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Camden diocese dedicates youth center to Blessed Carlo Acutis

CNA Staff, Oct 24, 2020 / 06:01 am (CNA).- The Bishop of Camden blessed a retreat center earlier this month, naming it for newly Blessed Carlo Acutis, an Italian teenager who dedicated his talents to sharing his love for the Eucharist.

Bishop Dennis Sullivan led the inauguration of the Blessed Carlo Acutis Youth Center in Absecon, 50 miles southeast of Camden, Oct. 8. He was joined by numerous students from Holy Spirit High School.

The event also involved Father Perry Cherubini, the president of Holy Spirit; Father Joshua Nevitt, the school’s director of Catholic identity; and Father Cosme de la Pena, pastor of Saint Elizabeth Ann Seton parish.

Located across the street from the high school, the Blessed Carlo Acutis Youth Center was previously used as a convent.

Bishop Sullivan said Acutis’ example is a demonstration that senior citizens, “goody-two-shoes,” or priests are not the only people who can lead a life of holiness. He focused on the young saint’s youthful and humble piety as well as his dedication to the Eucharist and the poor.

“Holiness is possible for you,” the bishop told the high school students, noting that the young Italian was buried wearing sneakers and jeans. He stressed the value of using modern communication means to spread the faith.

Blessed Acutis died from leukemia at the age of 15 in 2006, and was beatified at the Basilica of St. Francis of Assisi Oct. 10. Born in 1991, Acutis is the first millennial to be beatified.

The beatification drew an estimated 3,000 people to Assisi, including Acutis’ friends, family, and pilgrims inspired by his witness. The feast day of Carlo Acutis will be observed Oct. 12.

The young Italian had enjoyed computer science and video games. However, he also used his computer programming skills to spread devotion to the Eucharist and offered his suffering from cancer for the Church.

“Since he was a child … he had his gaze turned to Jesus. Love for the Eucharist was the foundation that kept alive his relationship with God. He often said ‘The Eucharist is my highway to heaven’,” Cardinal Agostino Vallini said in his homily for the beatification.

“Carlo felt a strong need to help people discover that God is close to us and that it is beautiful to be with him to enjoy his friendship and his grace.”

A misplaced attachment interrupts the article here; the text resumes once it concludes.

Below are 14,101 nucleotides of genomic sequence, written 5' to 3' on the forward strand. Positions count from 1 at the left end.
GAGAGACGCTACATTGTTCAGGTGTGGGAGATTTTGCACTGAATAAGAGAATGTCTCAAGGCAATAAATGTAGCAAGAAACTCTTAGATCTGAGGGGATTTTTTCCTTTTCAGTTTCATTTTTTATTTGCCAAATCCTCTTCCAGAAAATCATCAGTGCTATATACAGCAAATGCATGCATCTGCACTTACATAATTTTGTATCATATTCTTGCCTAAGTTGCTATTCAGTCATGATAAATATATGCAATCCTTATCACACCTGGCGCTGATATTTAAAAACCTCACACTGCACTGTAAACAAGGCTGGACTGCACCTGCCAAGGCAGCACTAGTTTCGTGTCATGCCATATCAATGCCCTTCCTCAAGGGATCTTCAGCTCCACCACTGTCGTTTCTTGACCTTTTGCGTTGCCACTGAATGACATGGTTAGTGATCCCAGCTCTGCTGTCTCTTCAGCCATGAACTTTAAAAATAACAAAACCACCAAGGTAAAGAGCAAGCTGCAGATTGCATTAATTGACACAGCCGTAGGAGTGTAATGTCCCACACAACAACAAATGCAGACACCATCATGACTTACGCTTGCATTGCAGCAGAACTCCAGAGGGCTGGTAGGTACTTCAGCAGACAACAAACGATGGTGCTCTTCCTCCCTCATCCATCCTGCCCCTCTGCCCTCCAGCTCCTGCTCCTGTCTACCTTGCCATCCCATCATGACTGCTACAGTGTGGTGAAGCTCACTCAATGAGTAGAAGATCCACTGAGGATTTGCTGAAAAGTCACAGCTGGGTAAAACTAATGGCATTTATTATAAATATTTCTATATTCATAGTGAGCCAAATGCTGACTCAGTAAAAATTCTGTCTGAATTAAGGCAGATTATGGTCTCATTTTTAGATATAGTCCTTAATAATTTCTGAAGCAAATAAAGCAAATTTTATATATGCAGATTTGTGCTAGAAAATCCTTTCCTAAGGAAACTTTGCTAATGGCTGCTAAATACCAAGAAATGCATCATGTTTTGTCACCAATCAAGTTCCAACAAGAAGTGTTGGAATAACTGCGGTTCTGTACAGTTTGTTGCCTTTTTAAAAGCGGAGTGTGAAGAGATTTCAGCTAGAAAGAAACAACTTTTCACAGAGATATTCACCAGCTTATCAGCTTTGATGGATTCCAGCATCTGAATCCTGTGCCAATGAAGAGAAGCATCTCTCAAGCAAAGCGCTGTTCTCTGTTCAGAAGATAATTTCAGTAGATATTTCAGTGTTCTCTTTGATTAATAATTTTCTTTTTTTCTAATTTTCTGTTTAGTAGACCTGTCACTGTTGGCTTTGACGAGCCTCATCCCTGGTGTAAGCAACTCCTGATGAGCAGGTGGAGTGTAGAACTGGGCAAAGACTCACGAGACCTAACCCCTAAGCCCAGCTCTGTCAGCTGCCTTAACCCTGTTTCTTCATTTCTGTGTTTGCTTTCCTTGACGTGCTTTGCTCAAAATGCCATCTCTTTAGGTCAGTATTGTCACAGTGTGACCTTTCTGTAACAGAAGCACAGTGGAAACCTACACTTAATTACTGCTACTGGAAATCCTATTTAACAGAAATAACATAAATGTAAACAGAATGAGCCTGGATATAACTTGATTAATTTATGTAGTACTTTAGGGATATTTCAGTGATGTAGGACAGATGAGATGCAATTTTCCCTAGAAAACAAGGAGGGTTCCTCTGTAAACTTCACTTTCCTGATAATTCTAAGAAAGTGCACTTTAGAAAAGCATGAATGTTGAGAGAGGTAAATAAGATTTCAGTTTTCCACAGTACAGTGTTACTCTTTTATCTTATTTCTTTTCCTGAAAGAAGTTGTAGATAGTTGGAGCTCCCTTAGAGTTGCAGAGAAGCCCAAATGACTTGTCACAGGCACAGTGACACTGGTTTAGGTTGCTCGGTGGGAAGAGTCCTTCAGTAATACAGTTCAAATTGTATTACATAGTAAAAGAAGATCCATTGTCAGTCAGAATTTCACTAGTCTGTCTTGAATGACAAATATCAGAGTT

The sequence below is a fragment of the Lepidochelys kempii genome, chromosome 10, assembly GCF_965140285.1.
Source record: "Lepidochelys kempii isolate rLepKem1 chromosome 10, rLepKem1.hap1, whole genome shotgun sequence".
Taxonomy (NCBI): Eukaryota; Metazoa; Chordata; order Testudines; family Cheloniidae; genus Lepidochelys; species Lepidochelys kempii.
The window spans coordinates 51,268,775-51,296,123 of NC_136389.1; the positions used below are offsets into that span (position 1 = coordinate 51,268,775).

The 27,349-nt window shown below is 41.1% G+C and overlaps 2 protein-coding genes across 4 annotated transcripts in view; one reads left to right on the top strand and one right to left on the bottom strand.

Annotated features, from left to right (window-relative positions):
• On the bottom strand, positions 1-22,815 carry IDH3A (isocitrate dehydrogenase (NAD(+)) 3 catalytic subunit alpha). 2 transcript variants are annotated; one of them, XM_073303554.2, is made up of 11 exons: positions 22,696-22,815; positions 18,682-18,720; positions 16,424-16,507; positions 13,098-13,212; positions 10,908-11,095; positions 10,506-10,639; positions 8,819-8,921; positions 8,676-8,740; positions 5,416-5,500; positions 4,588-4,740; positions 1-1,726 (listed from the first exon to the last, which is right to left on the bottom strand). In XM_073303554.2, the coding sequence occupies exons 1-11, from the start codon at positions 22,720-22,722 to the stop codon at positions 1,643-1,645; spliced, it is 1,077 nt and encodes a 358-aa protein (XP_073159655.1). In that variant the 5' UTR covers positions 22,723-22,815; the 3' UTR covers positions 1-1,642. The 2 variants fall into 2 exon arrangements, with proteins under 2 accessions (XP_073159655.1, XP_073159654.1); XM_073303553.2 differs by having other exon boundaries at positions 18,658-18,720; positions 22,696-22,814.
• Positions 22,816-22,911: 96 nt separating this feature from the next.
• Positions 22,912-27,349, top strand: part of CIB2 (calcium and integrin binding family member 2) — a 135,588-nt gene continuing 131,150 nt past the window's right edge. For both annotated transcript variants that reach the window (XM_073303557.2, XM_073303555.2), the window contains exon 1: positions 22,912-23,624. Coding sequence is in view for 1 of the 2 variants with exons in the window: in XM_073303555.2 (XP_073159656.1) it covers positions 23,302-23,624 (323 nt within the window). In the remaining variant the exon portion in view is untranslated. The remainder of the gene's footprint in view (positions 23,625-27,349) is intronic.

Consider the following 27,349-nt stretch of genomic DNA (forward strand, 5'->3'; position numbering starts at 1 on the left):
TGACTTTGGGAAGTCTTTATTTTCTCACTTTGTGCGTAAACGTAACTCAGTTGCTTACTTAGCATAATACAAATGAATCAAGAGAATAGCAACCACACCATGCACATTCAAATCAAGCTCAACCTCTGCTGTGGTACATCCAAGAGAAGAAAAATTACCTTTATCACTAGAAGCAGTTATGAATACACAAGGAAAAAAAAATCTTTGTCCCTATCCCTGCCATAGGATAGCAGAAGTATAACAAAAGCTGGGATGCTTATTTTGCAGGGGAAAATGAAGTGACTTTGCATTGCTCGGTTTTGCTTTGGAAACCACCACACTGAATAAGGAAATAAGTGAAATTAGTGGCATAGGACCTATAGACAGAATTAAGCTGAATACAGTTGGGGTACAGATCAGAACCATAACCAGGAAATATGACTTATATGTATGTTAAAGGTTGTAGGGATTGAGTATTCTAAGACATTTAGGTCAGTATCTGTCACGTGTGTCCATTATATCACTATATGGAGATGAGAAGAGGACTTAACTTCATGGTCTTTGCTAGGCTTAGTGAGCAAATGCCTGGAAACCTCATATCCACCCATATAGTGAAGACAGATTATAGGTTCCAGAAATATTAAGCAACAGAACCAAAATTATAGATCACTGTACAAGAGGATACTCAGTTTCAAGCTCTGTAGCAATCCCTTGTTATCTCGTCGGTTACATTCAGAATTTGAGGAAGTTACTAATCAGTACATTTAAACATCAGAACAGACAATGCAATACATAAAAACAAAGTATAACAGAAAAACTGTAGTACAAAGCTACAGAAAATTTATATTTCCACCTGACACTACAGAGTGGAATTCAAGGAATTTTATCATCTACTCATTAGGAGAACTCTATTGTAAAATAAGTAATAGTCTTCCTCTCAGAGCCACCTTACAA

Santa Fe archdiocese again suspending public Mass

Denver Newsroom, Oct 23, 2020 / 04:37 pm (CNA).- The Archdiocese of Santa Fe is indefinitely suspending all public Masses after the weekend, citing rising COVID-19 cases in New Mexico and the approaching flu season.

The archdiocese’s schools may remain open.

In an Oct. 22 letter, Archbishop John Wester directed that all scheduled Masses be livestreamed or recorded starting Oct. 25. He said churches may remain open for private prayer, as long as people remain masked and socially distanced.

Funerals should be “delayed if possible,” with funeral rites without a Mass having ten or fewer people present, and anointing of the sick may continue “with due care,” he added.

Archbishop Wester said that “hospitals are also reaching maximum capacity for treating patients.”

The archbishop said there has been “no significant increase in the number of cases in our Catholic schools,” and thus Catholic schools may remain open “in accordance with the judgment of the pastor, superintendent and principals.” He said schools should prepare to provide online instruction if the need arises.

The archdiocese did not respond to CNA’s inquiry about whether there have been any outbreaks of the virus associated with the celebration of Mass in the archdiocese.

Since May 16-17, churches in the Archdiocese of Santa Fe have been allowed to reopen for the public celebration of Mass in line with phase one of the governor’s reopening guidelines, initially allowing for attendance set at 10% of building capacity, which was later expanded to 25%.

Under guidelines posted on the archdiocesan website, various restrictions on the celebration of the liturgy remain in place, including a prohibition on congregants singing.

Governor Michelle Lujan Grisham has not issued any new orders telling houses of worship in the state to close again, but urged all residents Oct. 23 to “stay home,” to wear a mask, and to avoid crowds.

Medical experts have told CNA that the celebration of Mass during the pandemic in the United States has been shown to be safe as long as safety guidelines are followed.

In August, doctors Thomas McGovern, Deacon Timothy Flanigan, and Paul Cieslak authored an article for Real Clear Science on Mass attendance and COVID-19. At that point, the doctors said, Catholic parishes had celebrated over a million public Masses in the United States since shelter-in-place orders were lifted.

At the time of their writing, “for Catholic churches following guidelines, no outbreaks of COVID-19 have been linked to church attendance.” Even in a few cases where asymptomatic infected individuals attended Mass, following the guidelines prevented outbreaks: maintaining distance, mask wearing, and washing hands.

“The few churches that have been reported as sources of COVID-19 outbreaks did not follow social distancing or require masks; they also promoted congregational singing,” the doctors stated.

The doctors said in their article that there is no evidence that church services are higher risk than similar activities when guidelines are followed.

In July priests in the archdiocese were warned they could lose the faculty to preach if they give homilies longer than five minutes.

Fr. Glennon Jones, archdiocesan vicar general, wrote in a July 31 memo to priests that the chancery had “received reports of some homilies going on for well over the 5-minute limit set by the Archbishop.”